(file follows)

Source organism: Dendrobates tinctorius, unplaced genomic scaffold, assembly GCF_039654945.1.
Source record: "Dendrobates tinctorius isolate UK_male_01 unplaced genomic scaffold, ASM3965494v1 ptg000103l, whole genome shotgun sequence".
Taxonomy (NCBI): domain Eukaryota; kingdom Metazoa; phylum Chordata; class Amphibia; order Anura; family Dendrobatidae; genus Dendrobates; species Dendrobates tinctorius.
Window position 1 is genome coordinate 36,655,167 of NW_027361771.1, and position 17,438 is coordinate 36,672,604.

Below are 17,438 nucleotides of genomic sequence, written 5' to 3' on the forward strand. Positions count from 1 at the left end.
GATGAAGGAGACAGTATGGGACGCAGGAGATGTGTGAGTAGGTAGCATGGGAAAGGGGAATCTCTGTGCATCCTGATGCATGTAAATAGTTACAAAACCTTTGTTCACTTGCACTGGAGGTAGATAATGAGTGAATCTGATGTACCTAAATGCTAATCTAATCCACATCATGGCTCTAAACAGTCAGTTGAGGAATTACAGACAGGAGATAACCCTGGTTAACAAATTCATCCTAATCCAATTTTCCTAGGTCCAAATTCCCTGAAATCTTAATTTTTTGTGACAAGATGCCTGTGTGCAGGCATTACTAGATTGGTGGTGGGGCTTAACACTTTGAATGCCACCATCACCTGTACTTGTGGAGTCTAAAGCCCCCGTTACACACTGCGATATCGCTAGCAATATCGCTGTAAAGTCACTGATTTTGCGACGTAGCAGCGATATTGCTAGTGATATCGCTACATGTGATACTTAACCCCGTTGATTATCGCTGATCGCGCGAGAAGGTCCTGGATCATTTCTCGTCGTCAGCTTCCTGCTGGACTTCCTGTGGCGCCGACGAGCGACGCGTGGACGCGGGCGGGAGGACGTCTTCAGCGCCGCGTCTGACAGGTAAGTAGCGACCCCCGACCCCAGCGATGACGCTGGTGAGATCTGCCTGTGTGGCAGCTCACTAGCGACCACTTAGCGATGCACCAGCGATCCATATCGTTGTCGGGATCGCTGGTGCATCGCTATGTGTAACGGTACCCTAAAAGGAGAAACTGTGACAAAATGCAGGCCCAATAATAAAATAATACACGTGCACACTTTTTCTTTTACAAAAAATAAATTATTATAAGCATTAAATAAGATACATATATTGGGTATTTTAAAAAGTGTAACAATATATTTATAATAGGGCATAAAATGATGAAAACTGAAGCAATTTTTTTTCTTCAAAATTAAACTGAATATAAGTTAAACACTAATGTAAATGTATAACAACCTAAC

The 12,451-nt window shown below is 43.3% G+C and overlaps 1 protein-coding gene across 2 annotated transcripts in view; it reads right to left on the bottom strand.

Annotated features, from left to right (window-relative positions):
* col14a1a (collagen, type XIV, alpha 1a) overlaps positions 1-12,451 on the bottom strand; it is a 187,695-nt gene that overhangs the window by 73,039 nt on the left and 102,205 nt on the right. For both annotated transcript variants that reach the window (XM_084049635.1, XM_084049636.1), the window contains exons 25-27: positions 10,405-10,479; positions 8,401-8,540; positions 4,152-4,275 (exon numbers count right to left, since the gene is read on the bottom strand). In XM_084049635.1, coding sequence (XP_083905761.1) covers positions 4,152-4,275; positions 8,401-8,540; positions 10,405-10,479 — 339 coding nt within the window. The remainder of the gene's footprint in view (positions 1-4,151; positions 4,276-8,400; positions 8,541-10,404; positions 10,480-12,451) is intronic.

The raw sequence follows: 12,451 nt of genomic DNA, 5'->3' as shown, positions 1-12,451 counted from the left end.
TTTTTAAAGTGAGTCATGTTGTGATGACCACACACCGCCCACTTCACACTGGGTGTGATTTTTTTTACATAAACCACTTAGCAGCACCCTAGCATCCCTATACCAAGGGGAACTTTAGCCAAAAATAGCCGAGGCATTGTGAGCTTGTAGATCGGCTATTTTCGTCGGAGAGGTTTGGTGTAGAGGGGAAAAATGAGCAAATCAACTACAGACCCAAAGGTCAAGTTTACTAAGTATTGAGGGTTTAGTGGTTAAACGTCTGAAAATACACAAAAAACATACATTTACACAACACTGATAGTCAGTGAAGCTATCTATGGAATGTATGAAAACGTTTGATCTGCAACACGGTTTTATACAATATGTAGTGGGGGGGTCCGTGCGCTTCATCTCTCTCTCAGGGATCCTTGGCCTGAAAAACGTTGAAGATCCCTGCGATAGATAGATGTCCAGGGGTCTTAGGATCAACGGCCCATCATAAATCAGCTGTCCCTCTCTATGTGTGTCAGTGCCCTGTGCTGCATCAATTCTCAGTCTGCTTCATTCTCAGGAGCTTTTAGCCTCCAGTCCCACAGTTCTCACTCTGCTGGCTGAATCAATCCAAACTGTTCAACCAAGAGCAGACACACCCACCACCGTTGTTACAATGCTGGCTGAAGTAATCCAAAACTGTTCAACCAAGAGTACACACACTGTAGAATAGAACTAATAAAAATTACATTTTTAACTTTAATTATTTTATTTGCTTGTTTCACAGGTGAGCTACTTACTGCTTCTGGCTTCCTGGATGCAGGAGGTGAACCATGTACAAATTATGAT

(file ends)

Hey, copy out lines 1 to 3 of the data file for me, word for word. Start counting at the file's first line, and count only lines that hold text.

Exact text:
Source organism: Dendrobates tinctorius, unplaced genomic scaffold, assembly GCF_039654945.1.
Source record: "Dendrobates tinctorius isolate UK_male_01 unplaced genomic scaffold, ASM3965494v1 ptg000103l, whole genome shotgun sequence".
Taxonomy (NCBI): domain Eukaryota; kingdom Metazoa; phylum Chordata; class Amphibia; order Anura; family Dendrobatidae; genus Dendrobates; species Dendrobates tinctorius.